Thursday 27 May 2021

Media Quotes of the Week: From aerial abduction of journalist is an act of 'state thuggery' to the Bashir scandal is being exploited by BBC haters

Michelle Stanistreet, NUJ general secretary, in a statement on the abduction of journalist Roman Protasevich who was removed from a flight and detained by the Belarusian authorities after the plane was instructed to divert to Minsk: 
"This is breath-taking behaviour and demonstrates just how far President Lukashenko will go to in order to silence journalists and those critical of his regime. This act of state thuggery cannot be allowed to go unchallenged – the international community must do more to stand up to this unacceptable behaviour from a regime set on dismantling press freedom and instilling fear in journalists in Belarus."
  • There are 29 journalists currently detained in Belarus

Boris Johnson on Twitter:
"The video of Roman Protasevich makes for deeply distressing viewing. As a journalist and a passionate believer in freedom of speech I call for his immediate release. Belarus' actions will have consequences."

Dominic Cummings at the select committee hearing on Covid claimed he had wanted to move Downing Street away from a culture of being a "press answering service" and reacting to what was in the papers every day: 
"The media realised I was trying to massively diminish their influence and they wanted to get rid of me." 

Max Hastings in The Times [£]: 
"As long as the pandemic persists, which seems likely to be many moons yet, so will the invisibility of other issues and of lesser politicians. Johnson’s licence to address the nation at will, without facing tough scrutiny from a shamefully tame media that defers to the national emergency, confers a huge advantage upon him."

Richard Pendelbury in the Daily Mail on the death of Max Mosley:
 "He used his fortune to try to erase the [News of the World] orgy story and images from internet search engines — a Sisyphean task. He also waged a bitter war against elements of the print media. In this campaign he backed draconian new laws to curb what he saw as the excesses of the Press and his opponents regarded as fundamental freedoms. His was the money — more than £500,000 — behind the private office of Labour's deputy leader Tom Watson. A Mosley family trust even donated millions to fund a new Press regulator, Impress, hoping its existence would trigger the imposition of ruinous fines against his Fleet Street critics. Not least among those critics was this newspaper, which in 2018 published a series of investigative articles showing Mosley had misled, if not lied to, the court at his privacy trial about his neo-Fascist past. Labour dropped his funding like a hot brick. Mosley once again summoned his lawyers, this time with no success. The articles were accurate in every shocking detail."

Alan Rusbridger in the Observer"This has been a bleak week for the BBC. The Bashir saga is shaming. But we can’t allow the future of the corporation to be defined by its enemies. And the prime minister would do well to approach any questions about journalistic ethics with a degree of humility."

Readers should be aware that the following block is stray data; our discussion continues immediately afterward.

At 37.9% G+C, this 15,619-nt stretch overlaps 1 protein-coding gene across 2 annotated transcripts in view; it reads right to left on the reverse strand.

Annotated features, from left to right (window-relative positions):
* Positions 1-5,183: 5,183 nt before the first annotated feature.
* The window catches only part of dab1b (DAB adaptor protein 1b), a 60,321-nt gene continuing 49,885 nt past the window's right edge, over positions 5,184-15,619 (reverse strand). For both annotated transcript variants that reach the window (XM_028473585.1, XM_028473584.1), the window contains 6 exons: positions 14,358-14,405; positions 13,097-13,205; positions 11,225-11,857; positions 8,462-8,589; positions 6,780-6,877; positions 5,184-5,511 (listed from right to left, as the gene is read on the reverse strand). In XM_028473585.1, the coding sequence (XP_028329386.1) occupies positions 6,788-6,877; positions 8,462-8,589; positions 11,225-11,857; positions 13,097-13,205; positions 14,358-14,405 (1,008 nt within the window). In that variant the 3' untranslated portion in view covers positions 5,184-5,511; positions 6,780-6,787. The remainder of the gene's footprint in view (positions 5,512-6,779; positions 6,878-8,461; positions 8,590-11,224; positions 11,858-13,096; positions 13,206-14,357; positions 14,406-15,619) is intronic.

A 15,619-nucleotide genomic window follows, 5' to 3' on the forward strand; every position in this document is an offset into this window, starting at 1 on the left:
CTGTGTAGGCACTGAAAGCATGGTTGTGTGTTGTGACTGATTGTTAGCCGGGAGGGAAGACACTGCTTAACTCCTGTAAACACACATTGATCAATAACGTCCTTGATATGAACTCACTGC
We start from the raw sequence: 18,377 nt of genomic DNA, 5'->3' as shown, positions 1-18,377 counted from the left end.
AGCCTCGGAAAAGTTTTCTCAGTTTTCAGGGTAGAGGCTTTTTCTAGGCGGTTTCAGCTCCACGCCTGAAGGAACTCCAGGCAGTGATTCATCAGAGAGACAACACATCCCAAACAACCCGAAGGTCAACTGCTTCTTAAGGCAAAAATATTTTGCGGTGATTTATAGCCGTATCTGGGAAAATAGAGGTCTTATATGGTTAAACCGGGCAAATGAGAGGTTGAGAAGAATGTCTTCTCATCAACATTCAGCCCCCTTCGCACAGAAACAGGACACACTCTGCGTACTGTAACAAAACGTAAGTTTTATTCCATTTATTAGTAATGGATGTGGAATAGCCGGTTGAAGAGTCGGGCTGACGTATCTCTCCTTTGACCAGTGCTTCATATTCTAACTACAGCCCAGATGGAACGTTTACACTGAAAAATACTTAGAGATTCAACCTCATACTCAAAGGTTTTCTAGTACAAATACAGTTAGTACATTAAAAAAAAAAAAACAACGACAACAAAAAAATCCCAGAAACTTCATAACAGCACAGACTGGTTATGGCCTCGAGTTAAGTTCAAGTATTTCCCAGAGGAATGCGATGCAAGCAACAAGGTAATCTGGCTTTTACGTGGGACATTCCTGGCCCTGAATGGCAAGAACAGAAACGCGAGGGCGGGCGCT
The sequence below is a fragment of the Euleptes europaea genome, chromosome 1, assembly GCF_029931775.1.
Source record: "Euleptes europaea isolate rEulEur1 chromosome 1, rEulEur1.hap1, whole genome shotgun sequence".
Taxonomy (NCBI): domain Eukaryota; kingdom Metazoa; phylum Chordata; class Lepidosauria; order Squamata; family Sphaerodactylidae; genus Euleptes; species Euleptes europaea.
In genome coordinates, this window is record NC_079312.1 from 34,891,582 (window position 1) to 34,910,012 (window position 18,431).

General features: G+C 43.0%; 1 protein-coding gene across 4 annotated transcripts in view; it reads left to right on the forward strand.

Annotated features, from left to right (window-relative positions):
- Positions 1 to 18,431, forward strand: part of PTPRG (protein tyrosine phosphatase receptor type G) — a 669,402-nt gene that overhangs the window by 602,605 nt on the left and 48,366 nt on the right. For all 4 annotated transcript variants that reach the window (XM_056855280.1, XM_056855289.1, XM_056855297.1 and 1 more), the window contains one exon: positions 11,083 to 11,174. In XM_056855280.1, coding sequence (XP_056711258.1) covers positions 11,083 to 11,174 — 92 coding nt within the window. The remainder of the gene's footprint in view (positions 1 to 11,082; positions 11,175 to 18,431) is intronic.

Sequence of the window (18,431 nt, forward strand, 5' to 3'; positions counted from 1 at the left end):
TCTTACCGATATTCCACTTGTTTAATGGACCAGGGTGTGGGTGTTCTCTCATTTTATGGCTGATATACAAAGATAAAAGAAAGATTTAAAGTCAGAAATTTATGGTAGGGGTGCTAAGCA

Janice Turner in The Times [£]: "
Journalists having fainting fits about Bashir know that in his stealth, cunning and, above all, plausibility he is the quintessence of our trade. Bashir lied, forged, deceived; but such methods have exposed monsters. Journalism encompasses great integrity and deep shadiness, sometimes in the same byline. Bashir could convince Diana her closest confidantes were selling stories to newspapers only because so many already were."

The Times [£] in a leader: "Another inquiry is now needed to answer the many questions excluded by his tightly drawn terms of reference. These include the inexplicable decision by the BBC to rehire Mr Bashir in 2016 and the way in which the BBC treated whistleblowers. Only by acting with complete transparency can the BBC expect to win back public trust."

The Guardian in a leader: "An institutional reluctance to confront hard choices may indeed have been part of the problem when Mr Bashir came up with his bombshell interview in 1995 too. But the BBC is far too important for that failing to be used as an excuse to bash or trash a corporation that should be defended and cherished, and whose hallmark, as Lord Dyson says, is its high standards."

David Aaronovitch on Twitter:  "I hold no brief for Martin Bashir, but there is an industrial level revision of history going on about whether Diana 'would have given that interview' if he hadn't deceived her brother. Lord Dyson makes clear in para 1 his view that she would."

Lionel Barber on Twitter: "The issue is not whether Diana would have given the interview. It’s Bashir’s deep deception, the half-assed BBC investigation into the case, Bashir’s exoneration and later rehiring by Tony Hall. Colossal failure of editorial judgment all round now exploited by enemies of BBC."

 David Yelland on Twitter: "How dare Boris Johnson, himself fired from The Times, for making up quotes, get on his high horse on journalism ethics: Bashir is a disaster but it is being used by BBC haters including Johnson and his luddite mates...All those in glass houses, editors past and present, should pause before attacking the BBC and remember Bashir, then, was typical of our culture. The Beeb is still a national asset, a prized thing, a force for good."


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